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What Should the Phillies Do with Chase Utley?

What Should the Phillies Do with Chase Utley?

In the midst of a four-game losing streak with less than a week to go until the trade deadline, it would seem the Phillies are sliding comfortably into “seller” territory. However, Ruben Amaro Jr. has exhibited reluctance when it comes to the notion of moving some of the club’s biggest pieces.

Cliff Lee’s name had all but fallen off the radar by the All-Star break. Now word has it Chase Utley won’t be on the block, either. In fact, Jim Salisbury reported on Thursday that the Phils and Utley might be talking contract extension, adding the team is not even listening to offers for the second baseman at this point in time.

That they are looking into an extension shouldn’t come as a complete surprise. Earlier this month Amaro told reporters he hoped Utley would be a Phillie for life. Likewise, Utley admitted he can’t envision wearing another uniform within the last two weeks. The writing has been on the wall for awhile.

We’ll get into whether or not this is a good idea in a moment, but first here's why the timing of these discussions make sense. If the Phils are interested in re-signing Utley, who can become a free agent at season’s end, that means right now – before the deadline – is the time to start hashing out a deal, or at least confirm both sides are on the same page. That way if negotiations aren’t working out, it’s not too late to ship him out.

But beyond sentimental reasons, you might be wondering why the Phillies want to hold on to Utley. He’ll turn 35 in December, hasn’t played anywhere close to a full season since 2009, and chronic knee problems that caused him to miss consecutive spring trainings and several months of baseball in ’11 and ’12 have to be a concern.

The answer might be simpler than you think. Even with his age and injury history, there are few second basemen in baseball better than Utley. His non-qualified .520 slugging percentage would be tops in the Majors at the position, his .866 OPS good for fourth, while 3.2 wins above replacement ranks fifth.

Does anybody honestly think the Phillies are going to be able to replace that kind of production with another player? Utley will be the second-best free agent on the market behind Robinson Cano (and he’s not getting out of New York), and who in their farm system is a better option? Cesar Hernandez? Freddy Galvis?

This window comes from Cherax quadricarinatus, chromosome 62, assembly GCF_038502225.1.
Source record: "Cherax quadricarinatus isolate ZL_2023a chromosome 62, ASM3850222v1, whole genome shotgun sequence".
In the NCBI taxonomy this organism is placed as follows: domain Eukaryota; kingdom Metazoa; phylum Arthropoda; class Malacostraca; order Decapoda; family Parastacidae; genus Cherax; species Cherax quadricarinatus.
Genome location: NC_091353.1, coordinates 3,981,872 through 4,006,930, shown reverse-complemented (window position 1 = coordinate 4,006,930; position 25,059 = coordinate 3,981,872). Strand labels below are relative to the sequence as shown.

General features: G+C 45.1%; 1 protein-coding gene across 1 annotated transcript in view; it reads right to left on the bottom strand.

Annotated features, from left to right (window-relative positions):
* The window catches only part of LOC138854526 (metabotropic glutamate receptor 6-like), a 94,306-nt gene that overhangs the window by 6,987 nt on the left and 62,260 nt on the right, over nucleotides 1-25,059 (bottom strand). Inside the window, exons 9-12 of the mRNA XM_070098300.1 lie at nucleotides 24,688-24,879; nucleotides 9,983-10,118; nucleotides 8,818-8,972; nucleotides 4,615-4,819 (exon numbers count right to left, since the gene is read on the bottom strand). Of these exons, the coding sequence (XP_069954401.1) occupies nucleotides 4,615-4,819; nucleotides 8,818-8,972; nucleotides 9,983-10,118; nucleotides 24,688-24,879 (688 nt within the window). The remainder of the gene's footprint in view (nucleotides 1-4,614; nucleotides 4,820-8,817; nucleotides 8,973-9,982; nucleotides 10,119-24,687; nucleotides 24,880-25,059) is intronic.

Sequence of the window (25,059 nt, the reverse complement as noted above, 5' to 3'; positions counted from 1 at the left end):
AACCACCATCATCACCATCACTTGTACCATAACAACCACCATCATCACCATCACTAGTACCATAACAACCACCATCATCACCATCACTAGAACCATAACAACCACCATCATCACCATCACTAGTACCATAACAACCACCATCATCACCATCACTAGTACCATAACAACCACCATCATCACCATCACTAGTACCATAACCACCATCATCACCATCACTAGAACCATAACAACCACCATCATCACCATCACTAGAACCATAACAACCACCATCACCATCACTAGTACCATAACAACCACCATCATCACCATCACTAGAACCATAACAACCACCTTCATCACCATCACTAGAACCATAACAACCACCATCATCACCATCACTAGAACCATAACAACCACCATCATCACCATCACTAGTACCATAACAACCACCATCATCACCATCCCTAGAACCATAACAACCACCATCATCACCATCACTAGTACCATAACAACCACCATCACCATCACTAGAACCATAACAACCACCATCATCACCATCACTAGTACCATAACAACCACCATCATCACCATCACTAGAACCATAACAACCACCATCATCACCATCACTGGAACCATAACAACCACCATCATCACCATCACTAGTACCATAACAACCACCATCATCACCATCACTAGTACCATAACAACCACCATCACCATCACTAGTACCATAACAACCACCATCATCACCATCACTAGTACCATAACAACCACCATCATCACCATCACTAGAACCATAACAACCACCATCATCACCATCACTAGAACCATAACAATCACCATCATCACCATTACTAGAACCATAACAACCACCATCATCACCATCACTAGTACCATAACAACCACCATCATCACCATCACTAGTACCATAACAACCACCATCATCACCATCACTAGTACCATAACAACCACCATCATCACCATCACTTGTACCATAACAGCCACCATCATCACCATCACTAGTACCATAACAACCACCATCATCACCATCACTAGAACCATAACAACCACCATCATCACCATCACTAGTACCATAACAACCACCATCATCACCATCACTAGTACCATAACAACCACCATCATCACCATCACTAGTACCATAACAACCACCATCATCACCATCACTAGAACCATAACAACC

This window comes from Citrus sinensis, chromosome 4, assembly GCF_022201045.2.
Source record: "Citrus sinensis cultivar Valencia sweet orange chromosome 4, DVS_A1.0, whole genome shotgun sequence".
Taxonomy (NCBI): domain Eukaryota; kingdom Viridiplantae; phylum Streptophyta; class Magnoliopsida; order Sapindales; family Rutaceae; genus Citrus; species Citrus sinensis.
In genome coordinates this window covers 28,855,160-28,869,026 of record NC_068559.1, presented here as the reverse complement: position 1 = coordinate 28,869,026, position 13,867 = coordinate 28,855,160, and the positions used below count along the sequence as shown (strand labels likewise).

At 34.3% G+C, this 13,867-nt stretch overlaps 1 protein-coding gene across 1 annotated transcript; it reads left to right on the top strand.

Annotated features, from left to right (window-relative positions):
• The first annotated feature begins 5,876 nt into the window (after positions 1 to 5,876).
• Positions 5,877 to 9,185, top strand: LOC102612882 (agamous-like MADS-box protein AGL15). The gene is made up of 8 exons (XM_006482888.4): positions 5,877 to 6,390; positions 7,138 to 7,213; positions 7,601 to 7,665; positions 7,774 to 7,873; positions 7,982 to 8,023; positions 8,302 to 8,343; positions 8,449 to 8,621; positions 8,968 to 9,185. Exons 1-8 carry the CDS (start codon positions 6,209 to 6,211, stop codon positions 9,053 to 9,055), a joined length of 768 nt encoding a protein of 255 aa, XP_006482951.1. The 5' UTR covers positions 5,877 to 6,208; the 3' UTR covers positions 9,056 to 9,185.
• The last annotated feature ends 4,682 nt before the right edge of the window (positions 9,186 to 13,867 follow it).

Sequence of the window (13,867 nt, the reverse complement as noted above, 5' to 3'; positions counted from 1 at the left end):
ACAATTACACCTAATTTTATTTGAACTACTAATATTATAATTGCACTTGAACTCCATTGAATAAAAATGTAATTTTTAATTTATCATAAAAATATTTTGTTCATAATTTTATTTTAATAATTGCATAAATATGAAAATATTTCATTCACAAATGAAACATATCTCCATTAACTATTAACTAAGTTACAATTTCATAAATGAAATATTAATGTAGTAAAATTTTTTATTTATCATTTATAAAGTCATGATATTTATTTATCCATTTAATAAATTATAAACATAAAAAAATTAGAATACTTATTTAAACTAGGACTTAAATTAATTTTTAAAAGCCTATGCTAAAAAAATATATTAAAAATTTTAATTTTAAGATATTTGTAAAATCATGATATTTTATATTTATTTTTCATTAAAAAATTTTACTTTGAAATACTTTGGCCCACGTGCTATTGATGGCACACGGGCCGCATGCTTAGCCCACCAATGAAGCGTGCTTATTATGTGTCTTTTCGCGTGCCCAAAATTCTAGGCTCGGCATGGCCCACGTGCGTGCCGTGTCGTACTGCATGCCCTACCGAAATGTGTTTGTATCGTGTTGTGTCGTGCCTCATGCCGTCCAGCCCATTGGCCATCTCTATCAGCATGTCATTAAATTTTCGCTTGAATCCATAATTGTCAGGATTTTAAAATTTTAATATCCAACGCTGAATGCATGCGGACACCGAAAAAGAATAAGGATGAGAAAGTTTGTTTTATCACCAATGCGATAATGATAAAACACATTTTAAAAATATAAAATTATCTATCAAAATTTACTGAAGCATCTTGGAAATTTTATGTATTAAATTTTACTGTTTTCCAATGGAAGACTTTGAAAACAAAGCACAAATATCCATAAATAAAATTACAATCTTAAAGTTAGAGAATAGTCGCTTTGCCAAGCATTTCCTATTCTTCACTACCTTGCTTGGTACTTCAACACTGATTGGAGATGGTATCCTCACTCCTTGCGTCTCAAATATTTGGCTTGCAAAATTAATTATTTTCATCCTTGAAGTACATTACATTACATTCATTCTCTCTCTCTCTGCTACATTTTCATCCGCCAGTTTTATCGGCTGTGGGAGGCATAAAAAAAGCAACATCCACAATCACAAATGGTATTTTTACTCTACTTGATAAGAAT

Some would suggest the Phillies aren’t necessarily looking for “better” as much as they are simply trying to get younger, but you have to ask yourself whether the prospect(s) they would get in return for a rental player combined with the downgrade at second base would actually be more helpful than Utley. Remember, we’re talking about a big-market team that is currently scheduled to shed over $50 million in salary this offseason. They have to get younger, although not necessarily at the expense of trying to compete in 2014 and beyond.

What an extension will cost might be the most prescient question of all. Obviously nobody wants to see the Phillies get locked into another lengthy, expensive contract with an aging veteran. Dealing with Utley might not be too taxing though. David Murphy presented an estimate of sorts for the Daily News:

Dustin Pedroia recently signed a contract extension that, on its back end, will pay him $40 million over the three years in which he will be 35, 36 and 37 years old. Ian Kinsler will make $23 million for his 35-year-old and 36-year-old seasons. Kevin Youkilis signed a one-year, $12 million deal for his 34-year-old season this year. So we can say that the going rate for a second/third baseman of Utley's ilk is around $13 million per season.

$13 million is actually slightly less than Utley is earning ($15M) for 2013, and it's hard to imagine he’d get more than three years from anybody. That still may be a bit on the long side, especially with full a no-movement, but he’s demonstrated this season that there is still quite a bit left in the tank.

At this stage everybody is aware of the risks associated with Utley, and knows he needs a new contract. But beyond wishing to see him retire as a Phillie, there’s typically not much mention of the upside to keeping him around – which mainly boils down to he’s the best the organization can do for now or in the immediate future it would appear.

Truthfully, Utley is the best that a lot of teams could do at second base, and probably will be for at least another year or two. Galvis and Hernandez might be nice players in their own right, but is either one of them going to reach the level of a five-time All Star? A Hall-of-Fame talent? Would trading Utley net a player or players who will ever be worth even close to as much as he is today?

These are difficult questions to answer. If I'm Amaro, I'm still playing both sides of this, and my refusal to take calls on Utley is only to drive the price up. At the same time, I still need a second baseman, so I'm not just giving this one away.